THE lead story in today’s OSUN DEFENDER is profoundly disturbing. Kudos must be given to the investigative analysts who diligently focused on the debilitating environment in which impressionable youths at a decisive intersection have to learn. It is harrowing, unacceptable, and needs urgent attention.
The report restates the long-held position that our development thrust very rarely starts from the base. For this reason, all eyes are focused on the long-running dispute between the Academic Staff Union of the Universities (ASUU) and the Federal Government. The contradiction in this misalignment is obvious.
The base entry point is decisive. Miss the foundation level and the rest is remedial. The universities, no matter how well equipped, cannot be expected to remedy foundational defects and inadequacies.
We should not be discussing this at all. As long as half of a century, those who set the development agenda like Gunnar Mrydal the Swedish economist, India’s founding Prime Minister, Jawarlal Pandit Nehru, had superbly put forward the position that the emphasis must be on the foundation, they were supported by people like Schumercha who argued that “small is beautiful” as well as the writer Arundahi Roy’s advocacy on behalf of the efficiency of the “God of Small things”.
The report shows that we are going against the conventional at a crucial intersection in the development process. For instance, only a month ago the outgoing government of President Uhuru Kenyatta in Kenya laudably and to worldwide applause committed Kenya to providing instructions in Coding from the age of four years old! This is a very important preparation for the economy they will enter eighteen or so years down the road. The State of Osun today is ludicrously going in the other direction.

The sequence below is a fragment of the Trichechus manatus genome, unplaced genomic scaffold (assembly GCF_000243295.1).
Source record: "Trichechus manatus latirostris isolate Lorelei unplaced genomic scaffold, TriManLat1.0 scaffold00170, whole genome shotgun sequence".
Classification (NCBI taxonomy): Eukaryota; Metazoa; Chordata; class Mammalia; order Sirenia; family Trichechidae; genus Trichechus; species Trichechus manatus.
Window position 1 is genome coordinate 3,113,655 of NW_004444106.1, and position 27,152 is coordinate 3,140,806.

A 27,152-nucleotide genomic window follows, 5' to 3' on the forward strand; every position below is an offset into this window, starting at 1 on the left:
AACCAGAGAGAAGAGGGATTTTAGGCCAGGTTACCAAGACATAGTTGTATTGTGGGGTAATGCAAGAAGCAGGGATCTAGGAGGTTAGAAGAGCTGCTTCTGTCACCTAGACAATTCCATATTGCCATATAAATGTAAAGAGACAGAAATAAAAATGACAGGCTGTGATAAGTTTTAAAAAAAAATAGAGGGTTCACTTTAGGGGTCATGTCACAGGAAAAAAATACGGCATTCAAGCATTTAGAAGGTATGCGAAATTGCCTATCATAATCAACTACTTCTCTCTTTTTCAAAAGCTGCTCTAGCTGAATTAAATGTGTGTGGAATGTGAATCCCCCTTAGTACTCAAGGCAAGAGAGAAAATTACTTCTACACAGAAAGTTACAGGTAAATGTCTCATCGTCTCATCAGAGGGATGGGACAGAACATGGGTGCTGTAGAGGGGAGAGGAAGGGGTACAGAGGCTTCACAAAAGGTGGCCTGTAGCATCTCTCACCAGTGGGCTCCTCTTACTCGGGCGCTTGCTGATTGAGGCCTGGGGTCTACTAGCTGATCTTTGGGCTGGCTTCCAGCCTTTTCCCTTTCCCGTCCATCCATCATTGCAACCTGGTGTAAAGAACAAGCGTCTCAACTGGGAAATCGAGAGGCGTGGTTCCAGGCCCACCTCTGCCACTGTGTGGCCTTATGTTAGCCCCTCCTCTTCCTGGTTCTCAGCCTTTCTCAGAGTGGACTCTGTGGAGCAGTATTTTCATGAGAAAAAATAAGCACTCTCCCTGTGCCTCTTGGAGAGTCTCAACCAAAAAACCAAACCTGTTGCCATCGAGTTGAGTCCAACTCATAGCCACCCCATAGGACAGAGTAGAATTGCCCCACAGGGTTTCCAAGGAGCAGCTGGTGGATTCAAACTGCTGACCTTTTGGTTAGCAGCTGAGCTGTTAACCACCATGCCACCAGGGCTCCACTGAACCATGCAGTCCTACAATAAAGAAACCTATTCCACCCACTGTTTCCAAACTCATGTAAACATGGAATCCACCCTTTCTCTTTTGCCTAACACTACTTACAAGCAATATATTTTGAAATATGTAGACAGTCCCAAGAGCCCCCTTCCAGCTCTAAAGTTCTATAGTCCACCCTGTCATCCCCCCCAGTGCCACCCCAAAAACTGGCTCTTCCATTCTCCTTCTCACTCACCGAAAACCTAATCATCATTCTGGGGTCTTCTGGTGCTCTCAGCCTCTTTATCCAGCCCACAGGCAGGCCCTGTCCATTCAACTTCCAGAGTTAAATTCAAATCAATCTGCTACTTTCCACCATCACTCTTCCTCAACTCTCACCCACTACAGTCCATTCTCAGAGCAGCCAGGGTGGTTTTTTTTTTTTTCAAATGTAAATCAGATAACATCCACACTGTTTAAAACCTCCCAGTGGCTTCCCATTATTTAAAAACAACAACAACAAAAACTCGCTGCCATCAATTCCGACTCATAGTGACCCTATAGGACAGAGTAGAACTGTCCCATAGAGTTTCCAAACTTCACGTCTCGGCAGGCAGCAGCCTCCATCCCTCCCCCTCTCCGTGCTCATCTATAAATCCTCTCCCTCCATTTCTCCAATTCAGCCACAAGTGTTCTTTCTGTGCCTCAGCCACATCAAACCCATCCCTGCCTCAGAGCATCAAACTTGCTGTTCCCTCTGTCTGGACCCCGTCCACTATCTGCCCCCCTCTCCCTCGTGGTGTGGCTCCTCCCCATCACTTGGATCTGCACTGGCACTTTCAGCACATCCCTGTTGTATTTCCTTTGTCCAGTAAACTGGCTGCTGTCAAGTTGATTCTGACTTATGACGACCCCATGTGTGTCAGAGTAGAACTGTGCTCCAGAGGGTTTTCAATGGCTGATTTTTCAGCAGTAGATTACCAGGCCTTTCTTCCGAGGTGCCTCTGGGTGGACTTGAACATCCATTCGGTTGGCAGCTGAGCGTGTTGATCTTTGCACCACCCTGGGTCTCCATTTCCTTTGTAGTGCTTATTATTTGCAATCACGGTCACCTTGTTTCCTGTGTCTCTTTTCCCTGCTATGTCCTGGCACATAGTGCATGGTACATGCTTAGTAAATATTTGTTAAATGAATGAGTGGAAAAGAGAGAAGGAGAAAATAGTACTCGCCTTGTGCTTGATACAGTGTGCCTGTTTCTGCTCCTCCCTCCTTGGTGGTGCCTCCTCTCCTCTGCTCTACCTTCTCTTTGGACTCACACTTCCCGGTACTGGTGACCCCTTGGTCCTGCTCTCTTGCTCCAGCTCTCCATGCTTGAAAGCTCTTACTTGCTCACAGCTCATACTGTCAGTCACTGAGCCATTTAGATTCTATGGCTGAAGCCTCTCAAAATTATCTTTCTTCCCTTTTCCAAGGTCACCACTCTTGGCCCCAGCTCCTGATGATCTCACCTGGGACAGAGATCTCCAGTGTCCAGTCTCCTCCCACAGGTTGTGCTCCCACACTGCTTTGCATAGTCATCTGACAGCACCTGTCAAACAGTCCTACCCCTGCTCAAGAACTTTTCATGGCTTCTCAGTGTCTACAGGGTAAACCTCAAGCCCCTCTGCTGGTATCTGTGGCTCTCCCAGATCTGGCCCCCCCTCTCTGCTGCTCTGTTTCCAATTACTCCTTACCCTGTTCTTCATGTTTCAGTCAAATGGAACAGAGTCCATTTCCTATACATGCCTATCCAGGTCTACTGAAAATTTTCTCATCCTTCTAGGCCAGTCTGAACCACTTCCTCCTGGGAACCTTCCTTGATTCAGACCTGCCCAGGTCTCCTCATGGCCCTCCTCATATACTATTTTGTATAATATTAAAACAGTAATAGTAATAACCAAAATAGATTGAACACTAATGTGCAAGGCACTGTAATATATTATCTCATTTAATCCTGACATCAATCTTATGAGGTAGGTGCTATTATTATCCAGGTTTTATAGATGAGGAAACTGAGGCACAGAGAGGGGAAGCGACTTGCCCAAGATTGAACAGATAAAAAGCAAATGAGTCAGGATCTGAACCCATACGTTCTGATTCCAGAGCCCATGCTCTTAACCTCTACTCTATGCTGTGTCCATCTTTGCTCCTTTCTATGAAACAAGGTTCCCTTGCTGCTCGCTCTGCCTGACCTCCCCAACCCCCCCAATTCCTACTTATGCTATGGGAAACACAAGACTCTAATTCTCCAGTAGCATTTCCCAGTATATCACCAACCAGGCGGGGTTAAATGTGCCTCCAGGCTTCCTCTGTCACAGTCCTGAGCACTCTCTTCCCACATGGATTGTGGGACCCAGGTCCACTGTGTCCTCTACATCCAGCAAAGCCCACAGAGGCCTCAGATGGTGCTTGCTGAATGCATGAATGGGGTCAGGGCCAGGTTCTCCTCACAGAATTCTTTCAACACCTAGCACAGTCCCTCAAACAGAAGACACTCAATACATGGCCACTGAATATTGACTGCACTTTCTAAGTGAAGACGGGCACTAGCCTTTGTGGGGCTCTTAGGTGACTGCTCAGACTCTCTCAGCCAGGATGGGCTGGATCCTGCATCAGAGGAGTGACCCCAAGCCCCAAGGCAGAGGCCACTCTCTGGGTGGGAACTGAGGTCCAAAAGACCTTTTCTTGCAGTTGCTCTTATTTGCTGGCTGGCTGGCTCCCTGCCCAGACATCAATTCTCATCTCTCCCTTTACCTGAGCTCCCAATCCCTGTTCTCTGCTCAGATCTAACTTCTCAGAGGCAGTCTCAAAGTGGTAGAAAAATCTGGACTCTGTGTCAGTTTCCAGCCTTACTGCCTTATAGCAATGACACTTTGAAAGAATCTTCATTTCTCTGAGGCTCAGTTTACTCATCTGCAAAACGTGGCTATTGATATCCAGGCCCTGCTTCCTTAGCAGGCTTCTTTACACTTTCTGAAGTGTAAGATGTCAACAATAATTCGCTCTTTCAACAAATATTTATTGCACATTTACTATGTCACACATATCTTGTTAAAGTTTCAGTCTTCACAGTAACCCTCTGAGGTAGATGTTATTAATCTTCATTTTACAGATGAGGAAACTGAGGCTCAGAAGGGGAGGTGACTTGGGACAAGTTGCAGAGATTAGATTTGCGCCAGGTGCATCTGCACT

The State Commissioner for Education should accept responsibility for the ineptitude and failure of management. The Commissioner demonstrably is not familiar with the dedication of maintenance culture, project management amongst other things.
A complete overhaul is needed. Committees of parents, teachers, old pupils, the government, civil society and the private sector must be set up and funded to mount a restoration. Funds can be raised through UNESCO, foreign aid departments of governments and foundations. In addition, Osun government should lay off self-serving side shows such as stoppage time “local government” elections and similar charade and redirect the saved funds into the restoration project.
Just yesterday, telecommunications giant, Globacom was in Oyo State to discuss a technology-driven education partnership with the state government. Can Osun do this with dilapidated infrastructure school environment”?
There is urgent need to begin to reverse the eyesore within to quote President Obama “the fierce urgency of now”. Enough is enough!